The American Farm Group Federation and the National Pork Producers Council sued the EPA in July 2013 after the agency released the names, addresses and GPS locations of farms that keep animals in close confinement in several states. Environmental groups, including Food & Water Watch, had requested the information, and the plaintiffs sought to prevent further disclosures.
U.S. District Judge Ann D. Montgomery found that Clean Water Act regulations for pollution discharges require farmers to disclose their location to state agencies and that the information must be made public under federal regulations. The plaintiffs argued that the EPA's release information would be an invasion of their privacy and should have qualified for an FOIA exemption. But the judge held they lacked standing because they failed to show an imminent injury. The information was already available on Minnesota and Iowa environmental agencies' websites and easily found by searching their databases, according to the lower court opinion.
The American Farm Bureau Federation and the National Pork Producers Council asked the court to reverse a lower court's ruling that killed their challenge to the EPA's disclosure of their members' personal information as it related to concentrated animal feeding operations (CAFO's), saying the agency had misapplied an exemption under FOIA that's meant to protect personal privacy. The farmers argued to the appeals panel that the Supreme Court has held that "the law recognizes a right not only to prevent the public disclosure of facts that remain wholly private, but also to control of 'the degree of dissemination' of facts that, although in the public record, nevertheless concern private matters."
The court of appeals panel sided with the farmers, concluding "the undisputed evidence of nonconsensual disclosures or impending disclosures by the EPA suffice to establish an injury in fact that was caused by the agency and is redressable by the court," adding that "disclosure would constitute a clearly unwarranted invasion of personal privacy ... and it was an abuse of discretion for the agency to conclude otherwise." "The EPA's disclosure of spreadsheets containing personal information about owners of CAFO's would invade a substantial privacy interest of the owners while furthering little in the way of public interest that is cognizable under FOIA" the panel said.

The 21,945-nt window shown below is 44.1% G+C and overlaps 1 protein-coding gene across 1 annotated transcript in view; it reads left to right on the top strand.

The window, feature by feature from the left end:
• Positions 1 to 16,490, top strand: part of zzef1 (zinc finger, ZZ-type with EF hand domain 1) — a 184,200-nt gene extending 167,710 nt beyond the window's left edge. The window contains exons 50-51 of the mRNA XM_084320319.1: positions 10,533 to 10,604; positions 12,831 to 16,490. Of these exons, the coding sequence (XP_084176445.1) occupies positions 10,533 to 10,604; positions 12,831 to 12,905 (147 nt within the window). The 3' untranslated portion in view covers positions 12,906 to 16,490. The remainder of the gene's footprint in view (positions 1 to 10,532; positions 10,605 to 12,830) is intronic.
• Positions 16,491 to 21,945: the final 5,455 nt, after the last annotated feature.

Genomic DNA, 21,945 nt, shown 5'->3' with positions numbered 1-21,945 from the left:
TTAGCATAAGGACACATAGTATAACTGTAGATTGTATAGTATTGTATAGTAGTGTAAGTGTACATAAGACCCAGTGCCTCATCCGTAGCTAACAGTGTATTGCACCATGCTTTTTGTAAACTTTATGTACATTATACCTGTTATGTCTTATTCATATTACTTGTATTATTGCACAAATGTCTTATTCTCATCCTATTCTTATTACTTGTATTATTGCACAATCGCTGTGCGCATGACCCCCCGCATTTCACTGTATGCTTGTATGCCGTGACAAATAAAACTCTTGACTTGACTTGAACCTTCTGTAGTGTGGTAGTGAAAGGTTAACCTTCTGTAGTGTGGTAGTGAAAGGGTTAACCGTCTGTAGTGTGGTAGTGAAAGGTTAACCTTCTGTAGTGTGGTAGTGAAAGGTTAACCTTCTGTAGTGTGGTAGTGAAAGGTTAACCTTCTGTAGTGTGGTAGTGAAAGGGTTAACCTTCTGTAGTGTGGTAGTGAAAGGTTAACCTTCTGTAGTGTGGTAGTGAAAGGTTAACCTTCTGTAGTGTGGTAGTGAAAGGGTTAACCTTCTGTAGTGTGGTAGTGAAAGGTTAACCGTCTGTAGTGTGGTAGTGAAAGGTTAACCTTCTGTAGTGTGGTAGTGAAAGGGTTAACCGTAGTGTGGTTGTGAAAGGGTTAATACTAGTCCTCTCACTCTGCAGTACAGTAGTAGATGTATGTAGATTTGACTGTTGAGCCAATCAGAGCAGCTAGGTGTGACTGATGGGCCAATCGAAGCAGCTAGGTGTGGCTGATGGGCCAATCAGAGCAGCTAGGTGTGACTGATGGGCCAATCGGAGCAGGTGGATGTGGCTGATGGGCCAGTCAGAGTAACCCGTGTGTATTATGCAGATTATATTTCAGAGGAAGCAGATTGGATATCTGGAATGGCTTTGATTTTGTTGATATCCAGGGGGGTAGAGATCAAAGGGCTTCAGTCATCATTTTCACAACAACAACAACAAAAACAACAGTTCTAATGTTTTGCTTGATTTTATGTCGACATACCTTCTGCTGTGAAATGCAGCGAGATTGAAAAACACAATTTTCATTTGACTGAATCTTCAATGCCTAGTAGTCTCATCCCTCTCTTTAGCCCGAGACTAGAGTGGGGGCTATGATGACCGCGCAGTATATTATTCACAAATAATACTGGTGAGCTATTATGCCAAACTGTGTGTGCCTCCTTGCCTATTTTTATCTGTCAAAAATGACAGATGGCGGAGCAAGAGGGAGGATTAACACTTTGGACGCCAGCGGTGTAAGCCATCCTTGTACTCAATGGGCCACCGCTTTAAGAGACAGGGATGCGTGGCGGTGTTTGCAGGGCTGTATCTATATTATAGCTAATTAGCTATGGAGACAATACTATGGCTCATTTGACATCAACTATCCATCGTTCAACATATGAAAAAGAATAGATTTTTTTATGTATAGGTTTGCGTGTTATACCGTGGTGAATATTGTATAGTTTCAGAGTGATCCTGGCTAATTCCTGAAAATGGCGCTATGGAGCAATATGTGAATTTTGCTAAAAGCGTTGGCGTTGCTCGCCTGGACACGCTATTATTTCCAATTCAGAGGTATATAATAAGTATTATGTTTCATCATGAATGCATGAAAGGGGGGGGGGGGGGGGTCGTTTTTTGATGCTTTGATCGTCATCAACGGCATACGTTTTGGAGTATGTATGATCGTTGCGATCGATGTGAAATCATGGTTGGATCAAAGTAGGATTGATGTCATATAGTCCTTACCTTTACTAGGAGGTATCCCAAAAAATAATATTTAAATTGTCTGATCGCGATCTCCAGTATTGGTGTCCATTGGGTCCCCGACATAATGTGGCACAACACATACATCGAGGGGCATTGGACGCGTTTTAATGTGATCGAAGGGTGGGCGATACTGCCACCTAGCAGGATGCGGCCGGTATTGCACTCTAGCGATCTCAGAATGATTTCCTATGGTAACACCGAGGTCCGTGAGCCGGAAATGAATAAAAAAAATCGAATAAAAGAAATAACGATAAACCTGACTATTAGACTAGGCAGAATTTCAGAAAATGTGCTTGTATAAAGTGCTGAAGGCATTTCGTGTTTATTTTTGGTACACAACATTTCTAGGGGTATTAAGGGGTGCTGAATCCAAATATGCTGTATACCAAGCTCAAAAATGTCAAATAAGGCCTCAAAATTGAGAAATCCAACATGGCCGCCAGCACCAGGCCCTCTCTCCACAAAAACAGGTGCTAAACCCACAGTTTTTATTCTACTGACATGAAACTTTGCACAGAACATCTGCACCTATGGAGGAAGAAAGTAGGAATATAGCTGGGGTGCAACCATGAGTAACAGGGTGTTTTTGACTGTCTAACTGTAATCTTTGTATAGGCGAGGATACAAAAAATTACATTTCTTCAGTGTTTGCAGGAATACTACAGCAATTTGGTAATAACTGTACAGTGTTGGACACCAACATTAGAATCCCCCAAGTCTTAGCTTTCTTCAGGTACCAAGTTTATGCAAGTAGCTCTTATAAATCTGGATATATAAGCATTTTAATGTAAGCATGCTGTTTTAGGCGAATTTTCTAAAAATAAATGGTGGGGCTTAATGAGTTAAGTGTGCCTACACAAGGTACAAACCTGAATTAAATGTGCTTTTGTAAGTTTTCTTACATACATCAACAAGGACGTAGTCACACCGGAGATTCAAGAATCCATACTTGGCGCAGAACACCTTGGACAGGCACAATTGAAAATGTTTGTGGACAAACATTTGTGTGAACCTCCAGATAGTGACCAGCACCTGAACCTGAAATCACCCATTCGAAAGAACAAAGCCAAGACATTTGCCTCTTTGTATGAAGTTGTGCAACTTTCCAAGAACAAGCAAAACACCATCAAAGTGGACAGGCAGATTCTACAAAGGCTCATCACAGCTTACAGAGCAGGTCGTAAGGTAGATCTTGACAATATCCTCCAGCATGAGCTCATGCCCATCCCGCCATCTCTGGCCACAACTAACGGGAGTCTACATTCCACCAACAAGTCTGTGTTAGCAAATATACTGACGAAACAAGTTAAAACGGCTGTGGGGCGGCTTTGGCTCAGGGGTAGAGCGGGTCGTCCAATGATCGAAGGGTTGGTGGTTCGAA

The 8th Circuit Court held that just because information about a particular farm owner can be obtained through publicly available sources does not mean privacy interests go out the window, highlighting an important distinction between merely accessing information and the likelihood of the public to actually focus on that information.
"The agency's release of the complete set of data on a silver platter, so to speak, eliminates the need for requesters and others to scour different websites and to pursue public records requests to create a comprehensive database of their own," the court said. "If the information were so easily accessible, then it is passing strange that the parties would engage in protracted and expensive litigation to secure it through the Freedom of Information Act."
This case provides The Cavalry Group, its members and other animal owners/enterprises with a solid argument to contest USDA's and other agencies' disclosure of private and personal information being solicited by animal rights and other activists/organizations.
Kurtis B. Reeg, Esq.
Legal Counsel for The Cavalry Group
Information for this article also came from Portfolio Media, Inc. and Law360
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